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Are Tullow Oil plc, Anglo American plc & SOCO International plc Really Worth Less Than In 2005?

The shakeout in the commodity market is becoming brutal. Shares in some major firms are now worth less than they were 10 years ago, in 2005.

Here at the Fool, we generally advocate long-term investing, but shareholders in Tullow Oil (LSE: TLW), Anglo American (LSE: AAL) and SOCO International (LSE: SIA) may rightly feel this approach has not worked for them:

Share price

15 August 2005

19 August 2015

Tullow Oil

205p

203p

Anglo American

1,470p

725p

SOCO International

150p*

132p

*Adjusted for 2010 4:1 share split

The biggest loser here appears to be Anglo American, where shareholders are 50% down on ten years ago.

At Tullow and SOCO, dividends and cash returns may mean that investors are still in the black. However, I suspect that when inflation and dealing costs are factored in, it’s still a dismal picture.

The other side of the coin, of course, is that these companies’ assets and liabilities have changed over this time, as have their earnings. Tullow, for example, has more oil and gas, but also more debt.

Are any of these stocks compellingly cheap at today’s prices?

Tullow Oil

Tullow shares rose from 43p in 1995 to an all-time high of 1,511p in February 2012, before beginning a dramatic descent that has wiped nearly £12bn off the firm’s valuation in just 3.5 years.

 

August 2005

August 2015

Market cap

£1.1bn

£1.9bn

Enterprise value (market cap plus net debt)

£1.25bn

£4.2bn

2P reserves (millions of barrels of oil equivalent)

173.36 mmboe

329.2 mmboe

EV/2P boe

$11.27

$19.9

Although Tullow’s market cap is now comparable to 2005, the firm’s net debt has risen significantly, giving the firm a much higher enterprise value. Tullow’s reserves have also risen during this period, but not enough to counteract this big rise in debt.

As a result, Tullow now has an EV/2P valuation of $19.90 per barrel of oil and gas reserves. That’s 76% higher than in 2005.

Although Tullow does have significant undeveloped assets, which are not reflected in its reserves, I’m going to steer clear of Tullow for a little longer. I’m not sure we’ve seen the bottom yet.

Anglo American

These numbers highlight the cyclical nature of the mining business:

 

August 2005

August 2015

Market cap

£22.2bn

£10.2bn

Enterprise value (market cap plus net debt)

£26.7bn

£18.8bn

Adjusted earnings per share

138p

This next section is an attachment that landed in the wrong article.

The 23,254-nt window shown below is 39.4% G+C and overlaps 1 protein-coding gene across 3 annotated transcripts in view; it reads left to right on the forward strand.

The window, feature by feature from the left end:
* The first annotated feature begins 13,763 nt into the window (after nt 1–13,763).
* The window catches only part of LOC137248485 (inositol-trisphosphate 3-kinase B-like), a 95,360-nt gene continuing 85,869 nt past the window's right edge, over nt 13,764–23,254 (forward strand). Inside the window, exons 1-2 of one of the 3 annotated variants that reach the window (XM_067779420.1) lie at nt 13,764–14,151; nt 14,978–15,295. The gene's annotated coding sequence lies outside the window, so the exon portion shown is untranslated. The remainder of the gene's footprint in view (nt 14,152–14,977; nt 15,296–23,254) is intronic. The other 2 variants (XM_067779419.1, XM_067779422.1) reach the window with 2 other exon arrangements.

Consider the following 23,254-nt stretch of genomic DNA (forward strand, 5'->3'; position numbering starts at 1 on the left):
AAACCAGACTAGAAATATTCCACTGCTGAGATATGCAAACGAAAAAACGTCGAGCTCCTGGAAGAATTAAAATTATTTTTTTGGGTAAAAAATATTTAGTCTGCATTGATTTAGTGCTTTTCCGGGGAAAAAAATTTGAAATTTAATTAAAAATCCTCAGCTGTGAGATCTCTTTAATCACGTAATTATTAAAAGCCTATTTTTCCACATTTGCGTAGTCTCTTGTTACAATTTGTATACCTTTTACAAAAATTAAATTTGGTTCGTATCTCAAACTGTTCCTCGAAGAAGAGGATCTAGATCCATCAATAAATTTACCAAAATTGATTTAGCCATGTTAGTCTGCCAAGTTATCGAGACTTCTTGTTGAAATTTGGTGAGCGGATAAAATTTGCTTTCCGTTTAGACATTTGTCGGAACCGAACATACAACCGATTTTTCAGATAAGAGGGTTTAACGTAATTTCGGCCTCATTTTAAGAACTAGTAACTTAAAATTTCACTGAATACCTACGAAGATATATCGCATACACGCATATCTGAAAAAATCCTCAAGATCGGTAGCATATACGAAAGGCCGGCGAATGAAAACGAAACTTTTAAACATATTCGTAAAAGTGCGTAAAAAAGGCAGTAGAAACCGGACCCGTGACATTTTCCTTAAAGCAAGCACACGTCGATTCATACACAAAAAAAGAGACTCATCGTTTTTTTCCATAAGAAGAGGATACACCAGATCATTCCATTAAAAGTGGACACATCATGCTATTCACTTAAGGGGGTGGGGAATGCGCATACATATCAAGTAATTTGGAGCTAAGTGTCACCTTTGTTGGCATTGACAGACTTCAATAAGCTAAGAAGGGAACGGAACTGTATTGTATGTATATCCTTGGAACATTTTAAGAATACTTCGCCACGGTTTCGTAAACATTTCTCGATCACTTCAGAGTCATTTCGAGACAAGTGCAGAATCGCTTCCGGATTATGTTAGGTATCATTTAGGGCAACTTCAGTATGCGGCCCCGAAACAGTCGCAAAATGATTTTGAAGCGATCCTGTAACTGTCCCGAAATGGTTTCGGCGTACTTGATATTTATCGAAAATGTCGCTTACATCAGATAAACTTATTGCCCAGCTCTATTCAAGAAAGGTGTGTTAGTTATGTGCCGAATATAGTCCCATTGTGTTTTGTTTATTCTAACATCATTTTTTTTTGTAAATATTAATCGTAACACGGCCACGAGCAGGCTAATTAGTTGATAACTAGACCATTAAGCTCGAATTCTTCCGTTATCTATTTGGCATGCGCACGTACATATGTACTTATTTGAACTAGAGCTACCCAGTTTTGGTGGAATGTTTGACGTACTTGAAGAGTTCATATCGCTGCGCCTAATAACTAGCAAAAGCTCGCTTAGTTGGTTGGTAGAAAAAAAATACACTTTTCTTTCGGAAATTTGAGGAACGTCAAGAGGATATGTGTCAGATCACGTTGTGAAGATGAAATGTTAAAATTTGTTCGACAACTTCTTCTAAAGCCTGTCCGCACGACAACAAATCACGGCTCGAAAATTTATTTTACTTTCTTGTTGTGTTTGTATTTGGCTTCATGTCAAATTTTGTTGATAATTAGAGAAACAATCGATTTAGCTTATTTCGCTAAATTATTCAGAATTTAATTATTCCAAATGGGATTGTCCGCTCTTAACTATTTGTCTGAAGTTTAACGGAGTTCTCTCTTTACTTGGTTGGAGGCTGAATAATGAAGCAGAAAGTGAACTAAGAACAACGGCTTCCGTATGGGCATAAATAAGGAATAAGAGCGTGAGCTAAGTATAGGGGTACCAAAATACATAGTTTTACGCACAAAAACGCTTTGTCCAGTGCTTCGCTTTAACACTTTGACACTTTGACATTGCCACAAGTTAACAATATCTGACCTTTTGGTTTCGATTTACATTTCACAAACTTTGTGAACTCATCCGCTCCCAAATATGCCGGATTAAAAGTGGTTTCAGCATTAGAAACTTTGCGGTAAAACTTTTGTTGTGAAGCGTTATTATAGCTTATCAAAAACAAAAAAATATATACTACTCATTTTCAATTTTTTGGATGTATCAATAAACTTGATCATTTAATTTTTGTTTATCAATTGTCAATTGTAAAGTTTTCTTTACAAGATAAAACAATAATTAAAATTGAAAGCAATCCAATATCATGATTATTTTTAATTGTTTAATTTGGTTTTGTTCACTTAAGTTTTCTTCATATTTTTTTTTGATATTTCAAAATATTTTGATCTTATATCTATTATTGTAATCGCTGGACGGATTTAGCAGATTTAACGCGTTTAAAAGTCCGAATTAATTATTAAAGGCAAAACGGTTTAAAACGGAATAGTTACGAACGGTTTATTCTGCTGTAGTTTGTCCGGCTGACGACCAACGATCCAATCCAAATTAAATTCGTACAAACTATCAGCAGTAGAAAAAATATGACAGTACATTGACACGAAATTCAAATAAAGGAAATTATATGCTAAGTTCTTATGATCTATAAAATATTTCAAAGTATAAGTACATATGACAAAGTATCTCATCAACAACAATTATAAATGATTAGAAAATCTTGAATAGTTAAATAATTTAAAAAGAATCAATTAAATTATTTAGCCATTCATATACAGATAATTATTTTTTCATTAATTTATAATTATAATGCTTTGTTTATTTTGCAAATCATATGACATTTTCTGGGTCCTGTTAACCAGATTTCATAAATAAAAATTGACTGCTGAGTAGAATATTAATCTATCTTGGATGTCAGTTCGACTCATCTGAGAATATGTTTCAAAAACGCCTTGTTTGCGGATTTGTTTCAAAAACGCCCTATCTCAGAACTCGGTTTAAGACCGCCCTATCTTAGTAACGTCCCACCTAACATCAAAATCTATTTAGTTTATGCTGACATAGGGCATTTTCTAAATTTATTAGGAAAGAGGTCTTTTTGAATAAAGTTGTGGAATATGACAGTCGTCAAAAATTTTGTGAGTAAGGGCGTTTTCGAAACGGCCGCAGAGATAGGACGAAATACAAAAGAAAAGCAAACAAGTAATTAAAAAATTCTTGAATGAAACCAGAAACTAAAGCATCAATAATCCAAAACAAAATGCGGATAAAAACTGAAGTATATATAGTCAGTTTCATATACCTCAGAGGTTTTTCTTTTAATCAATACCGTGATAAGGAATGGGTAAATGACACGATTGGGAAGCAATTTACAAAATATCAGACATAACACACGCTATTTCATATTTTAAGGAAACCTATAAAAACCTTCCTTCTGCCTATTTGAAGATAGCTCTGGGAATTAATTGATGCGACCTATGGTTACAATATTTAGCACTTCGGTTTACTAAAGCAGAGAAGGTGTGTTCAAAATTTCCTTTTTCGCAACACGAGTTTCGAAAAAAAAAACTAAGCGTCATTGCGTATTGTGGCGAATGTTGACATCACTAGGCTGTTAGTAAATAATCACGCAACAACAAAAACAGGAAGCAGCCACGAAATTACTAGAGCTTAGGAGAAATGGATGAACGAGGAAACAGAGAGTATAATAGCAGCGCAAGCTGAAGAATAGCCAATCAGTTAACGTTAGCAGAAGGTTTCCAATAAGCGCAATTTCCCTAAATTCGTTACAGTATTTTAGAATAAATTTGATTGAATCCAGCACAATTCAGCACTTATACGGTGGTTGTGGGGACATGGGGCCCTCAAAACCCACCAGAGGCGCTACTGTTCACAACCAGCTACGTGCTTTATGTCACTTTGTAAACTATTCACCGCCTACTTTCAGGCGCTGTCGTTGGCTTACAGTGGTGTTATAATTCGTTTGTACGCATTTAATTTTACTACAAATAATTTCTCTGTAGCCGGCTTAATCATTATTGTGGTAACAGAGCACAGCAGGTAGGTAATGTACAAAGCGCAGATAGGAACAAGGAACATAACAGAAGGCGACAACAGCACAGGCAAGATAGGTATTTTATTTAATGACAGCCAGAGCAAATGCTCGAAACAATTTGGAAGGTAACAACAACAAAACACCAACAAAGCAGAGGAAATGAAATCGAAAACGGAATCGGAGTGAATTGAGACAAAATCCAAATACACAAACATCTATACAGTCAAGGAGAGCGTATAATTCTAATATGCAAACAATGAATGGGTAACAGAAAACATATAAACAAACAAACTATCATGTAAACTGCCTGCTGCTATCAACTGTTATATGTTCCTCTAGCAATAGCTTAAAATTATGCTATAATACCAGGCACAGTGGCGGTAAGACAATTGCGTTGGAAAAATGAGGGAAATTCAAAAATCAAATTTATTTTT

91.5p

Adjusted pre-tax profit

$4.6bn

$2.5bn

We are currently at a fairly low point in the cycle, in my view, although we may not yet be at the bottom. Despite this, I think Anglo shares look a fairly reasonable buy after recent falls. The current share price gives a 2015 forecast P/E of 12, falling to a P/E of 10 for 2016.

Income hunters should probably treat Anglo’s prospective yield of 7.1% with caution, however. If current market conditions persist into 2016, I’d expect this payout to be cut.

SOCO International

SOCO shareholders received a painful blow in March, when the firm admitted that its proven and probable reserves had been downgraded from 125.1 mmboe to just 40.8 mmboe. This reduction was due to lower oil and gas prices making the economic viability of some of resources uncertain.

SOCO shares nosedived and have yet to recover.

 

August 2005

August 2015

Market cap

£105m

£432m

Enterprise value (market cap plus net debt)

c.£75m

£370m

2P reserves (millions of barrels of oil equivalent)

133.2 mmboe

40.8 mmboe

EV/2P boe

$0.90

$14.2

As the figures above show, the firm looks considerably more expensive on an EV/2P basis than it did in 2005. Without further research, I’m not sure whether the balance of oil and gas in SOCO’s reserves has changed over this period, which might help explain the extreme valuation difference between 2005 and 2015.

Regardless of this, SOCO’s EV/2P of $14.2 per barrel doesn’t look especially cheap to me. With the dividend expected to fall by 50% in 2016, I wouldn’t rush to buy quite yet.

However, the problem with cyclical stocks is that you cannot usually identify the peaks and troughs until they have passed.

That's why it makes sense to include some defensive stocks in your portfolio.

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Roland Head owns shares of Anglo American. The Motley Fool UK has recommended Tullow Oil. We Fools don't all hold the same opinions, but we all believe that considering a diverse range of insights makes us better investors.